We met Mai and Chi at 9am for our hike. They wanted to know what food we would like for lunch and then took us to the market to buy supplies. Mai found a spot for us to wait while she went for the purchases. Without us, she would get better prices, but in hindsight, I would have been happy to pay more just to watch the shopping process. In any case we got the supplies and headed off down the road with quite a few other tour groups.
The other tour groups were larger – say a dozen or so – with a tour leader who didn’t particularly look H’Mong, but may have been. They also had various H’Mong women trailing along so we were constantly asked, ‘Where you from?’, ‘How old are you?’, ‘How many children you have?’. Eventually, we asked the same questions back. Once the H’Mong worked out we were with Mai and Chi, they wandered off. Along the way, Mai pointed out various features and urged us to come back in summer to see the rice crops in flower. Sounds tempting.
Mai also told us that she has disabled children who require fairly constant attention from her husband. She has been married twice. The first man did not meet her expectations so she divorced him. The divorce process happens with a meeting between the two families where a fair settlement is sought. The settlement is about the dowry payment made to the brides family. It seems the going rate in Sapa is $1500 which seems like a fair amount for these people. Marriage occurs after the groom speaks to the brides family and makes a payment. Then the happy couple wear new clothes at the next full moon and after a party or two, it’s all done.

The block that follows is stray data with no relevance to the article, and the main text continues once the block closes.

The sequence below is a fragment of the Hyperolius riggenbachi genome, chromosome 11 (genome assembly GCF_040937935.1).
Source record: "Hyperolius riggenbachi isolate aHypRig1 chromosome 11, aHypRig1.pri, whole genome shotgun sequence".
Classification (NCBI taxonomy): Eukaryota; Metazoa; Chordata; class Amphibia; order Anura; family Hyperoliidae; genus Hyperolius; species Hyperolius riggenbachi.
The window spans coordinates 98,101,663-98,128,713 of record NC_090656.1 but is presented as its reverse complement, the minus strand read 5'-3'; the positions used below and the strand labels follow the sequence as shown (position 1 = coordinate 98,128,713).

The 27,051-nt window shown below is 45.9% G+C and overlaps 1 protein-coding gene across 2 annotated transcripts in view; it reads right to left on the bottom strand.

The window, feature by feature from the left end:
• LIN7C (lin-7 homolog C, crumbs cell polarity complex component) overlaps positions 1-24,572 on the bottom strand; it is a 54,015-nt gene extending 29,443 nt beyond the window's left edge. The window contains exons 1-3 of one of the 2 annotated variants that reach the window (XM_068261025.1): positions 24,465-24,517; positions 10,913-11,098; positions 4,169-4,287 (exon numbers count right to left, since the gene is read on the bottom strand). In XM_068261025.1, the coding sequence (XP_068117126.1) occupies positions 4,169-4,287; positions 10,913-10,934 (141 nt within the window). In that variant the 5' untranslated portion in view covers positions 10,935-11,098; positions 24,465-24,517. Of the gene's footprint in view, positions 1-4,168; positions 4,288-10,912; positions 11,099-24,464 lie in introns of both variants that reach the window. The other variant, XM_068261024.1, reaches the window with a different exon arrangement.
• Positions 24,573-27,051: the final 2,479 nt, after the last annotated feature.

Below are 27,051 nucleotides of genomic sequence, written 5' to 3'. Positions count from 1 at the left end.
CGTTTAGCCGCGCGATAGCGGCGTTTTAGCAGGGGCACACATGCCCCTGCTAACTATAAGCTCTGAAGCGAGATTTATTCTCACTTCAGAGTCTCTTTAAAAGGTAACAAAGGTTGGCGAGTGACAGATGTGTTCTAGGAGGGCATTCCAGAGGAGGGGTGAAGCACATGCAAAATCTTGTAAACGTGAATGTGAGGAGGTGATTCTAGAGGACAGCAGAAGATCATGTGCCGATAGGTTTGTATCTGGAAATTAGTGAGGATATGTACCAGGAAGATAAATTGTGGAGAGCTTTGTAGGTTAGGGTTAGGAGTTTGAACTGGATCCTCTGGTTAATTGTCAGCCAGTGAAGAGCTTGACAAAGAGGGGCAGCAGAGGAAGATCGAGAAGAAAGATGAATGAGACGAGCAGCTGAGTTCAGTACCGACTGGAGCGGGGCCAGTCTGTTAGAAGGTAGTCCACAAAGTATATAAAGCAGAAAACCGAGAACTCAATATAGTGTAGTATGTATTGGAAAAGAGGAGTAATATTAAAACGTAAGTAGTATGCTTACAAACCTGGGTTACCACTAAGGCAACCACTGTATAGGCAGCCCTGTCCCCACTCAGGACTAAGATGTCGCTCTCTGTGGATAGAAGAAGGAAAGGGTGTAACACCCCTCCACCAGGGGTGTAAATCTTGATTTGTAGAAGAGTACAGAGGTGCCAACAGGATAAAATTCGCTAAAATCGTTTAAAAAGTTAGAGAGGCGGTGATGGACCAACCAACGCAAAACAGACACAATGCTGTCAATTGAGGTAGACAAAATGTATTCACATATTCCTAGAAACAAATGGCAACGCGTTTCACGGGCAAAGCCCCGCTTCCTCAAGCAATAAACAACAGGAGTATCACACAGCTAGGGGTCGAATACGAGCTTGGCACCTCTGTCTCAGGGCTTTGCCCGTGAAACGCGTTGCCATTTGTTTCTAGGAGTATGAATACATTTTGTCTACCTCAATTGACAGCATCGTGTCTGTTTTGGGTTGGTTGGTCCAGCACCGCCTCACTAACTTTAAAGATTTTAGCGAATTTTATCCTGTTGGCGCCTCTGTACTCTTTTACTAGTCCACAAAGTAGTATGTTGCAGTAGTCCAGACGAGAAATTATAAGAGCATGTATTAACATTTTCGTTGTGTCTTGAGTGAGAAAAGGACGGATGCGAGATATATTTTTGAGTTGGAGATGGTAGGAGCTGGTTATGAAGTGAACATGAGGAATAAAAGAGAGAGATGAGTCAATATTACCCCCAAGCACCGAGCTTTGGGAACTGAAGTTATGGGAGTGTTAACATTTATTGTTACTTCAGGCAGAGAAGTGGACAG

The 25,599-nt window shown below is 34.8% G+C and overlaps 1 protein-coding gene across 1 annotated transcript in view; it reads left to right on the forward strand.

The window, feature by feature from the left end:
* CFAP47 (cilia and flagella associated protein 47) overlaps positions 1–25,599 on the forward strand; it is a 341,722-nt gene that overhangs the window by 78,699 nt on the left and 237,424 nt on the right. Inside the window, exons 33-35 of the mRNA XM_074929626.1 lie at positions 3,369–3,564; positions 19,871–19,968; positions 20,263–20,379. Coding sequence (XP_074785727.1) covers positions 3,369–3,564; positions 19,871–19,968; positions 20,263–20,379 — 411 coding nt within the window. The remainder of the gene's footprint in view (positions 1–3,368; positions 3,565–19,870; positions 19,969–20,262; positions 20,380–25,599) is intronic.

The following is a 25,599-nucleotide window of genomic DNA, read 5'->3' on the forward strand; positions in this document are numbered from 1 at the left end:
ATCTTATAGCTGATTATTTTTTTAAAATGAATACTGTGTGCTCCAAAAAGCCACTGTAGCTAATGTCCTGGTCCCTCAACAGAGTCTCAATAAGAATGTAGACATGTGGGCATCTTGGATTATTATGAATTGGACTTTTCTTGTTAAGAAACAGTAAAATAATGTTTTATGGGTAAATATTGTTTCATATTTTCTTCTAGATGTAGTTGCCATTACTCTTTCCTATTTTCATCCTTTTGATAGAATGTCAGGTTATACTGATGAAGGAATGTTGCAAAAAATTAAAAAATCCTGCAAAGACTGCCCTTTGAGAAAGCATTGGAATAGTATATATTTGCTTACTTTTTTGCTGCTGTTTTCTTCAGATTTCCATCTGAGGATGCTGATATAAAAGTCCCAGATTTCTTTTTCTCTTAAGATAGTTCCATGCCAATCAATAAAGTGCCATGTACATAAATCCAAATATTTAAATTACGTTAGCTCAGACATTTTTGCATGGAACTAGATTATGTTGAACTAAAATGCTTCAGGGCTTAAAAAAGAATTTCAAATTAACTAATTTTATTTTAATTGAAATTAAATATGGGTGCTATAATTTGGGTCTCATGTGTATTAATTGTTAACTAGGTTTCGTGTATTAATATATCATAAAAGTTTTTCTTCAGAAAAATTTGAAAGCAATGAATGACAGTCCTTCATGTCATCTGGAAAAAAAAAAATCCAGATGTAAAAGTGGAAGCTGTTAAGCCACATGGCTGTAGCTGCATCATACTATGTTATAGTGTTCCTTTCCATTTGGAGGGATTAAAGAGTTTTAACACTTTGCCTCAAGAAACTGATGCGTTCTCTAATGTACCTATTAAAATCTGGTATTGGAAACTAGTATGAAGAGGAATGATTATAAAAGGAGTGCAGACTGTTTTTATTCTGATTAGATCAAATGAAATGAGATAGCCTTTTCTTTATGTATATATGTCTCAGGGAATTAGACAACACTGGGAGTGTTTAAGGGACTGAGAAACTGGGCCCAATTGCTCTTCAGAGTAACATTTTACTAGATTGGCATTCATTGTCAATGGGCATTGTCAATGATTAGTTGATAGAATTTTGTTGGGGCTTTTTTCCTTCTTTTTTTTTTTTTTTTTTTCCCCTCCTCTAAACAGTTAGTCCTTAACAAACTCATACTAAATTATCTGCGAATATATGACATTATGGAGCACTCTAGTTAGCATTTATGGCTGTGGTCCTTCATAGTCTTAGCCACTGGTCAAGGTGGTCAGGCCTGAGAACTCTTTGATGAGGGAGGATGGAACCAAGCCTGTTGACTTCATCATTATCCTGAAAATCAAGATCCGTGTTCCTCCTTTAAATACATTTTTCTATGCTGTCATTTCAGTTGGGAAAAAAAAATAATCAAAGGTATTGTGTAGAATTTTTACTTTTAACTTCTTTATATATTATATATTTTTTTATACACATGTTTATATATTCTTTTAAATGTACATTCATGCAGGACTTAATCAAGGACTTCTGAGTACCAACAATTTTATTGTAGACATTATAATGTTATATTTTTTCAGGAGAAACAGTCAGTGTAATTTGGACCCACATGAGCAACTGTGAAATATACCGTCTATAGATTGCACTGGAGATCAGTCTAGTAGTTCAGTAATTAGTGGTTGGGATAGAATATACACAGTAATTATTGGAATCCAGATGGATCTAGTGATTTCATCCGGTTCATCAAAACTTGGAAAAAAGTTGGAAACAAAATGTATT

At the various stops, H’Mong women and children approached tourists to make sales. We were not approached by the women and I’m guessing Mai and Chi had somehow let them know we were off limits, but the little girls came with their friendship bracelets and the catch-phrase ‘Please buy one more’. It’s of course difficult to not buy the entire stock from each and every child.
When we arrived at the village, we stopped at a building that looked fairly new and guessed that it is a community hall that services tourists for their lunches. The other groups were getting stuff like chocolate biscuits, but we got local produce cooked in the local manner. I had asked for tofu as the Vietnamese tofu is pretty sensational – not sure if I will be able to buy the supermarket stuff again. Mai served this with bamboo which she had recommended we try. It was a sensational and memorable meal. We also told her we like eggs, so got a bowl of clear soup with noodles and a fried egg in it. There was so much to eat, we told them not to cook the beef that the Responsible Adult had asked for. Mai and Chi took our leftovers (they had really given us a lot to eat) and shared these with other H’Mong women. No waste.
After lunch we continued on through the village with Mai showing us the traditional crafts that are obviously still a way of life. Weaving, dying, rice hulling and so on. I particularly liked the still and had a go at the Rice Wine. Very good. We visited a school and it was obvious that they were proud that the children were getting an education. But it seems that the children are not looking to escape the traditional way of life.
Our journey was soon ended and of course it was exit through the gift shop. We didn’t really need anything. Mai and Chi started proceedings by giving us gifts. (They are really good at the whole sales thing about establishing rapport). We got some small coin bags and bits of jewellery, then the buying began. I have no idea what we bought apart from Chi’s necklace. But no doubt there are cushion covers and bags as well. Having no idea about how they worked together, I took Mai aside and gave her $40 for the tour and told her she needed to sort out how it would work with Chi. I think this may have been the wrong thing to do. Anyway, it’s done.
Somehow after all this, they took us across a bridge to where a mini bus was just about to leave for Sapa. Their timing was excellent.